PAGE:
Yesterday I assembled some duplicates which I have found
since I sent you the last ones. But all this has nothing to do
with the Graphics, which for the time being I am going
to leave in the condition they were in when I got them,
although I feel strongly inclined to mount the sheets as soon
as I have time and mounting board.
I think you will probably appreciate Régamey's
“Convicts, Outdoor Work.” I'm sorry I have no
duplicates of the other “Convicts” or of some other
sheets representing “A Stroll” and “A
Dinner,” which are surprisingly soberly done, and
possibly even fuller in character than this one. I think
Hopkins's “Boat Race” and “Weather” are
reminiscent of Percy Macquoid, if I may say so. How much
character there is in them, and what a peculiar daylight
Can you guess who did “The First Warm Days”?
Beautiful, isn't it? The little Jules Férats,
“Prisons d'autrefois et d'aujourd'hui” [Prisons of
the Past and Present], harmonize well with the little Renouards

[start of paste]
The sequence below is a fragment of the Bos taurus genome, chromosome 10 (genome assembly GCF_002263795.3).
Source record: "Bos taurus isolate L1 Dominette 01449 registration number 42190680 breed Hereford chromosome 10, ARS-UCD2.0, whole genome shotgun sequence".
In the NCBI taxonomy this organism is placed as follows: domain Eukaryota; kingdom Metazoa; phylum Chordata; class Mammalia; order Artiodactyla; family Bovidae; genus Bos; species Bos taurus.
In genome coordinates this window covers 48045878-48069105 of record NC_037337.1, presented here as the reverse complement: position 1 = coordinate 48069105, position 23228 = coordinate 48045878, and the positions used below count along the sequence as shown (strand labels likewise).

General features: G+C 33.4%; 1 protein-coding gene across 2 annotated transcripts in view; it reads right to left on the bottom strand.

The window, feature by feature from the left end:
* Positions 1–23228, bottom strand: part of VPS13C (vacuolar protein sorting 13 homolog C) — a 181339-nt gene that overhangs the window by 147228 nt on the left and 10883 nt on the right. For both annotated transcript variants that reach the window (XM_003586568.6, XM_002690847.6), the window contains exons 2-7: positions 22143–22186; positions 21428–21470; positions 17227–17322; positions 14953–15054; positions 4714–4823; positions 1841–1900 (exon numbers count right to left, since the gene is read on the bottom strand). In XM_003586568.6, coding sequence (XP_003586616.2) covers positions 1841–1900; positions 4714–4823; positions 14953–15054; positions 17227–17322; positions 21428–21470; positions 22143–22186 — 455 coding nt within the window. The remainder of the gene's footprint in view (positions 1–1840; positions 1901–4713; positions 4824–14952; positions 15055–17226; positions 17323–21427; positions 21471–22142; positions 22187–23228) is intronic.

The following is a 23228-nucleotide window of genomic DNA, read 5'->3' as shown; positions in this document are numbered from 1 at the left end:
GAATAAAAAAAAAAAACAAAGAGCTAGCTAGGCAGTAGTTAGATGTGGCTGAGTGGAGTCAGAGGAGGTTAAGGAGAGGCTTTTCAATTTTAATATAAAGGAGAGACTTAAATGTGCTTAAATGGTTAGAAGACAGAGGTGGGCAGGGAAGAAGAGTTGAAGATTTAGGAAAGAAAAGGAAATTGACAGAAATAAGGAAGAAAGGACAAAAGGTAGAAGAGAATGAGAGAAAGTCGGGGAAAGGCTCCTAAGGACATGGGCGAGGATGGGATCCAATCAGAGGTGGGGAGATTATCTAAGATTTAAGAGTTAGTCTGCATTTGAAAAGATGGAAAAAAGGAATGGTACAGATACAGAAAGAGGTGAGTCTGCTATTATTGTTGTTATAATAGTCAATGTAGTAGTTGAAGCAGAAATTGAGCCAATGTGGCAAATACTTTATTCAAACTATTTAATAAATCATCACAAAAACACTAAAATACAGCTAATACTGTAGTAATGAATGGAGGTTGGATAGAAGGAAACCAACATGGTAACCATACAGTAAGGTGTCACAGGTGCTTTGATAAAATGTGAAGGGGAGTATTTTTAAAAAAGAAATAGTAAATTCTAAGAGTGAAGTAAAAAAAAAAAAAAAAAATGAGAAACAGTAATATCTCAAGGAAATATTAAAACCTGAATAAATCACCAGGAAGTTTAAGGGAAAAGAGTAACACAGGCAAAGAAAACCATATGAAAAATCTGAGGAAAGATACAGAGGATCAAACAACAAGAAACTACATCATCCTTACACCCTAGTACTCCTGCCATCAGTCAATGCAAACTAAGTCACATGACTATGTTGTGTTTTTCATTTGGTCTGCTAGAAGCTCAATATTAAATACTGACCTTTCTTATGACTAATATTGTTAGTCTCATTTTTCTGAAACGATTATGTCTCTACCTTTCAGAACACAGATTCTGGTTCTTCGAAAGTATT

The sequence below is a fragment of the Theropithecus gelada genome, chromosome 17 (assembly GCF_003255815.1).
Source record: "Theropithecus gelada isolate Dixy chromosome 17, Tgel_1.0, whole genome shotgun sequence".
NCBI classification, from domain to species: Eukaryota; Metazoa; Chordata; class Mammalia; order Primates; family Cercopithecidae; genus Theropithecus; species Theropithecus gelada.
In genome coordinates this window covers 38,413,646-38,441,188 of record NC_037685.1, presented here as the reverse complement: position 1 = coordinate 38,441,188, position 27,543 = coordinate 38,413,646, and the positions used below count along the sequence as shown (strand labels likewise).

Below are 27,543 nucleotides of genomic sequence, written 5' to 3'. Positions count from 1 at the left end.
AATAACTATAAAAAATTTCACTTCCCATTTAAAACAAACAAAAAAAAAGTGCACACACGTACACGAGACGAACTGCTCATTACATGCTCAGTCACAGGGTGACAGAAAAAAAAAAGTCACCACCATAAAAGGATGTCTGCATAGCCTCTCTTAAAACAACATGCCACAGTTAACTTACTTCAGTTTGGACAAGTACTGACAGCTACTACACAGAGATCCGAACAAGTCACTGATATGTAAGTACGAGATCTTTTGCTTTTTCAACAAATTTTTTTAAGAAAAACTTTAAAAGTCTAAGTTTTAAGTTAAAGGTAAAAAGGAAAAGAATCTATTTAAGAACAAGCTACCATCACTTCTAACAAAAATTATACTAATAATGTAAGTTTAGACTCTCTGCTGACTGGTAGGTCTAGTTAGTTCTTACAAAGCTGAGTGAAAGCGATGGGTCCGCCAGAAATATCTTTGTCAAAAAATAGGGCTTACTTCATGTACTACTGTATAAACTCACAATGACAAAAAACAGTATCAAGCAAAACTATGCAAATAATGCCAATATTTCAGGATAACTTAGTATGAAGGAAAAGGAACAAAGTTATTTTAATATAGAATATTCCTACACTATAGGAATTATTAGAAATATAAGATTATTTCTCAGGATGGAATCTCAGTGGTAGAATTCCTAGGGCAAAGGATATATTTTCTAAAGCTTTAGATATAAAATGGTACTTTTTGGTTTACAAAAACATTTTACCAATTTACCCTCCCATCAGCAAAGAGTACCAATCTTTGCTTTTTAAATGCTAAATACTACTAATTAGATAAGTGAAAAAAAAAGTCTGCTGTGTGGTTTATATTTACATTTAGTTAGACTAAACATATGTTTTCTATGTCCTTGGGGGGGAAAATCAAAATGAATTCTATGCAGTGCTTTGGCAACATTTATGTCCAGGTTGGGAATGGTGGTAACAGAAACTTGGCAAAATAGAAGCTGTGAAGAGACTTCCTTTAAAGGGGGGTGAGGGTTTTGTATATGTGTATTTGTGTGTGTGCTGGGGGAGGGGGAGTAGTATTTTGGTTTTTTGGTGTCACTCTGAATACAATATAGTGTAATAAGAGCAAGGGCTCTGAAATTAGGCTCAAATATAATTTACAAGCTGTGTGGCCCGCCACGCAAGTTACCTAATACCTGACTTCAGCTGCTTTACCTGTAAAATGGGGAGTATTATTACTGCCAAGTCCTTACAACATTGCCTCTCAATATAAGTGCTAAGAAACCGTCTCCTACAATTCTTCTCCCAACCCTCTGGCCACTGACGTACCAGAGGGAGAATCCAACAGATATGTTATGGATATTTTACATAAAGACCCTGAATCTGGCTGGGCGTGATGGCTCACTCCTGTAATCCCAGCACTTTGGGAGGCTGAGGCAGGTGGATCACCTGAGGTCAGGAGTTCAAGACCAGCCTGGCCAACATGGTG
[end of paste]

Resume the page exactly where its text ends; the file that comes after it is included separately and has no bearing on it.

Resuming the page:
If there should be some among them that you already
have, please return them sometime, but there's no
hurry, of course.
Now I have a duplicate of a large Heilbuth, “Au Bord
de l'eau” [At the Waterside], which has a little figure
of a lady sitting on a log; this detail and the title will
probably enable you to verify whether or not you have it
already. I have not sent it because I feel almost sure
you have it - yet I am in doubt, and it is very beautiful, so
please look it up.
That sheet by Dodd harmonizes quite nicely with Green's
“Signboard Painter.” “Poor Irish
Scholar” is another one by that same M. F. who did the
“Merthyr Tydfil Pawn Office.” However small this
print may be, it's marvelously good, isn't it?
I don't know who did the little Irish sketches
“Arch,” “Cottage” and “Labourer's
Home,” but I think particularly the last one excellent.
Well, this is no more than a few things jumbled together.
I think “Good Friday” is by Barnes. It just
occurs to me that for a long time now I have had a fine
portrait by Corot ready for you; I shall add it to the others
at once. Whenever I have time I rummage among those
Graphics; there are treasures in them
I am writing in a hurry; I have collected these sheets while
tidying up the studio. I hope there will be something that you
will like among them.
Adieu, with a handshake,
Ever yours, Vincent
At this time, Vincent was 29 year old
Vincent van Gogh. Letter to Anthon van Rappard. Written c. 12 February 1883 in The Hague. Translated by Mrs. Johanna van Gogh-Bonger, edited by Robert Harrison, number R26.
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